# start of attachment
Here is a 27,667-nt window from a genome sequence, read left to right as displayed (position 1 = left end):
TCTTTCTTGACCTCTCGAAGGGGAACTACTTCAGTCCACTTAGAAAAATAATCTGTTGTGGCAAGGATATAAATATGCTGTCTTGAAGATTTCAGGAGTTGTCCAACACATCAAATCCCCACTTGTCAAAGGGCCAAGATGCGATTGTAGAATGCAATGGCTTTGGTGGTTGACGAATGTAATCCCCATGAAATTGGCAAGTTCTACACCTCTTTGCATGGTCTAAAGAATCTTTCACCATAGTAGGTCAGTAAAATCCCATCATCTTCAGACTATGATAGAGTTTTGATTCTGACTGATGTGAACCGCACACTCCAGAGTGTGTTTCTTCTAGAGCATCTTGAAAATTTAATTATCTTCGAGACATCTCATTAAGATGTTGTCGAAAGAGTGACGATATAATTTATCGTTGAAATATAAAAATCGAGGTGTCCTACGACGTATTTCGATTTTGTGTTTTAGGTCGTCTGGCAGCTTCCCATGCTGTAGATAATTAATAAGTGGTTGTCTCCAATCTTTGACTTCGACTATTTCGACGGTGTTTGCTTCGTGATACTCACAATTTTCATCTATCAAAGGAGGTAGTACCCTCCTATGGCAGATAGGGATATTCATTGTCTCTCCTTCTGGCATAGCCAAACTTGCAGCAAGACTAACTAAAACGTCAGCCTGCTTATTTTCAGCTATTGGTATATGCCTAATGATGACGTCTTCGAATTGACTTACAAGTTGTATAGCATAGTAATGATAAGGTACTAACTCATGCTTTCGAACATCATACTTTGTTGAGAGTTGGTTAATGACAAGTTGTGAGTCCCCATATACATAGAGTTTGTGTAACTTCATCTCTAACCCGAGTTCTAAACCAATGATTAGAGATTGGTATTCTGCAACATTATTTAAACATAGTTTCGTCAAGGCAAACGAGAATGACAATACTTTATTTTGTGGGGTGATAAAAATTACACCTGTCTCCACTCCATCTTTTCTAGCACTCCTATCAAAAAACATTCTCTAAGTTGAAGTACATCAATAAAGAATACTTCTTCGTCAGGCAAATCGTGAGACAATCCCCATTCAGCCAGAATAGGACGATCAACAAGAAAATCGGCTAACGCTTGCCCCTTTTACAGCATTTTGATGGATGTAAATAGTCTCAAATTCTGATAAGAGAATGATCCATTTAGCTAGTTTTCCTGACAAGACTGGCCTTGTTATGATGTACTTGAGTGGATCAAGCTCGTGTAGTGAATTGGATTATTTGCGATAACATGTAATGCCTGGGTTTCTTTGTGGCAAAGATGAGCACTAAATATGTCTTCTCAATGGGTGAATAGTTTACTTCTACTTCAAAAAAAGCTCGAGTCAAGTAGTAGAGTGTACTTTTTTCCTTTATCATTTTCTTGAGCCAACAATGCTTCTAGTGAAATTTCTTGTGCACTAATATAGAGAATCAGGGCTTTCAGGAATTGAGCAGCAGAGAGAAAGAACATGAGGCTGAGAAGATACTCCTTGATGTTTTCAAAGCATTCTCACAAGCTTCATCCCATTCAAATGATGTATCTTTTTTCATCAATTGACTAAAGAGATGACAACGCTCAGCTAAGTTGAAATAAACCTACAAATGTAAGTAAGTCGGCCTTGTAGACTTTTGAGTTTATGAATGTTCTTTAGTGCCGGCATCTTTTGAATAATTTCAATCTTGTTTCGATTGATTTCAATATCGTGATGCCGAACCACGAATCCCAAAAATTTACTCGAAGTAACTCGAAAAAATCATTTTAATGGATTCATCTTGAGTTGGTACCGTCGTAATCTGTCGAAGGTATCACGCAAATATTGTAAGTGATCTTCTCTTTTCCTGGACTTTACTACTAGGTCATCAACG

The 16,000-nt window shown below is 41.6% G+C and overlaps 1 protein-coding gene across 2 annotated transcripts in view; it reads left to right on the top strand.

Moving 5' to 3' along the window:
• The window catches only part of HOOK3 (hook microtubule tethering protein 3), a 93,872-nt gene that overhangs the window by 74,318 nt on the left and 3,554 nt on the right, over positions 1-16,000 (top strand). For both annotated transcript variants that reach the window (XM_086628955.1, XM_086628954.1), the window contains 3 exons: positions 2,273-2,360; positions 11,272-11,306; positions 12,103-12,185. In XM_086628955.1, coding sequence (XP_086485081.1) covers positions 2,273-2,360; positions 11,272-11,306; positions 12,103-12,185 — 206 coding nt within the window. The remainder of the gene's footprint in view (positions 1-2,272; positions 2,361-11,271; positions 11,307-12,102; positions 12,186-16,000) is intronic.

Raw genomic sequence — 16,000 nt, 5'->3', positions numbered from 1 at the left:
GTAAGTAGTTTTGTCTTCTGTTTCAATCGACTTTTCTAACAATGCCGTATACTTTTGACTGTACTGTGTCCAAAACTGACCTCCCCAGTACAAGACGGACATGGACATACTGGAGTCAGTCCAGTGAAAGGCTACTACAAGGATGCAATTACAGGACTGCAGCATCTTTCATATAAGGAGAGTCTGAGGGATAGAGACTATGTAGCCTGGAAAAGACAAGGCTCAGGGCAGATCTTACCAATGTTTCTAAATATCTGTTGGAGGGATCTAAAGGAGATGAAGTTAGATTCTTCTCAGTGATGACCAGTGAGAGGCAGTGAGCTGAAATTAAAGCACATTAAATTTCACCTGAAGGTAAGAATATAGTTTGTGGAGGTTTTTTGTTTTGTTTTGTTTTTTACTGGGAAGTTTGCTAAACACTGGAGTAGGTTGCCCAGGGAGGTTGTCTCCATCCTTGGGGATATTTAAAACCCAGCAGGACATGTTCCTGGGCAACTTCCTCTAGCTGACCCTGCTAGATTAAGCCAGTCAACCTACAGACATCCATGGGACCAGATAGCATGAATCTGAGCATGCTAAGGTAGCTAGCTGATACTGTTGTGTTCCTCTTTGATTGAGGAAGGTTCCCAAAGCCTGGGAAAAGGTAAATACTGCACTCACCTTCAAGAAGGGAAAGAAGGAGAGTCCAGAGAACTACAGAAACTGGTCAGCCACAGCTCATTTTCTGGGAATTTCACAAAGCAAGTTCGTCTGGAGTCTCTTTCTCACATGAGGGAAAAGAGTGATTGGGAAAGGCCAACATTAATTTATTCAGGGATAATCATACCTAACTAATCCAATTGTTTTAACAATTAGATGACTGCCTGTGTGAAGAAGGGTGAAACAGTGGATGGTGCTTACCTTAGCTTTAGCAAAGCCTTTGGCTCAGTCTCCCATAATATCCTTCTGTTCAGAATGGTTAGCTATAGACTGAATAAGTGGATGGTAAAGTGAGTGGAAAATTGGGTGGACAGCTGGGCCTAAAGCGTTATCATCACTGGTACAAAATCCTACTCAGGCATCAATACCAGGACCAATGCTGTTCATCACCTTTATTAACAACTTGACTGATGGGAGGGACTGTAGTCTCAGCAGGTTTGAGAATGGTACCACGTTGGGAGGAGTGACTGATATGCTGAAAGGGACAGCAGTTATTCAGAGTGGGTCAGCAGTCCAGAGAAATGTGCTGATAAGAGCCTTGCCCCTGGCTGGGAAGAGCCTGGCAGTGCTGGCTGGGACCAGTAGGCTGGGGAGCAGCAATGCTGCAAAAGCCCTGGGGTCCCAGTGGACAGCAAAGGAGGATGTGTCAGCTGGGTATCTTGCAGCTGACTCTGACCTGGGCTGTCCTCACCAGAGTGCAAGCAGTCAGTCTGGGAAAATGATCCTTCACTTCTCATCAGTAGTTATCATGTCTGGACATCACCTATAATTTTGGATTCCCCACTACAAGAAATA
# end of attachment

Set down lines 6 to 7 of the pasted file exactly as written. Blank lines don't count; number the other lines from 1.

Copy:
Raw genomic sequence — 16,000 nt, 5'->3', positions numbered from 1 at the left:
GTAAGTAGTTTTGTCTTCTGTTTCAATCGACTTTTCTAACAATGCCGTATACTTTTGACTGTACTGTGTCCAAAACTGACCTCCCCAGTACAAGACGGACATGGACATACTGGAGTCAGTCCAGTGAAAGGCTACTACAAGGATGCAATTACAGGACTGCAGCATCTTTCATATAAGGAGAGTCTGAGGGATAGAGACTATGTAGCCTGGAAAAGACAAGGCTCAGGGCAGATCTTACCAATGTTTCTAAATATCTGTTGGAGGGATCTAAAGGAGATGAAGTTAGATTCTTCTCAGTGATGACCAGTGAGAGGCAGTGAGCTGAAATTAAAGCACATTAAATTTCACCTGAAGGTAAGAATATAGTTTGTGGAGGTTTTTTGTTTTGTTTTGTTTTTTACTGGGAAGTTTGCTAAACACTGGAGTAGGTTGCCCAGGGAGGTTGTCTCCATCCTTGGGGATATTTAAAACCCAGCAGGACATGTTCCTGGGCAACTTCCTCTAGCTGACCCTGCTAGATTAAGCCAGTCAACCTACAGACATCCATGGGACCAGATAGCATGAATCTGAGCATGCTAAGGTAGCTAGCTGATACTGTTGTGTTCCTCTTTGATTGAGGAAGGTTCCCAAAGCCTGGGAAAAGGTAAATACTGCACTCACCTTCAAGAAGGGAAAGAAGGAGAGTCCAGAGAACTACAGAAACTGGTCAGCCACAGCTCATTTTCTGGGAATTTCACAAAGCAAGTTCGTCTGGAGTCTCTTTCTCACATGAGGGAAAAGAGTGATTGGGAAAGGCCAACATTAATTTATTCAGGGATAATCATACCTAACTAATCCAATTGTTTTAACAATTAGATGACTGCCTGTGTGAAGAAGGGTGAAACAGTGGATGGTGCTTACCTTAGCTTTAGCAAAGCCTTTGGCTCAGTCTCCCATAATATCCTTCTGTTCAGAATGGTTAGCTATAGACTGAATAAGTGGATGGTAAAGTGAGTGGAAAATTGGGTGGACAGCTGGGCCTAAAGCGTTATCATCACTGGTACAAAATCCTACTCAGGCATCAATACCAGGACCAATGCTGTTCATCACCTTTATTAACAACTTGACTGATGGGAGGGACTGTAGTCTCAGCAGGTTTGAGAATGGTACCACGTTGGGAGGAGTGACTGATATGCTGAAAGGGACAGCAGTTATTCAGAGTGGGTCAGCAGTCCAGAGAAATGTGCTGATAAGAGCCTTGCCCCTGGCTGGGAAGAGCCTGGCAGTGCTGGCTGGGACCAGTAGGCTGGGGAGCAGCAATGCTGCAAAAGCCCTGGGGTCCCAGTGGACAGCAAAGGAGGATGTGTCAGCTGGGTATCTTGCAGCTGACTCTGACCTGGGCTGTCCTCACCAGAGTGCAAGCAGTCAGTCTGGGAAAATGATCCTTCACTTCTCATCAGTAGTTATCATGTCTGGACATCACCTATAATTTTGGATTCCCCACTACAAGAAATA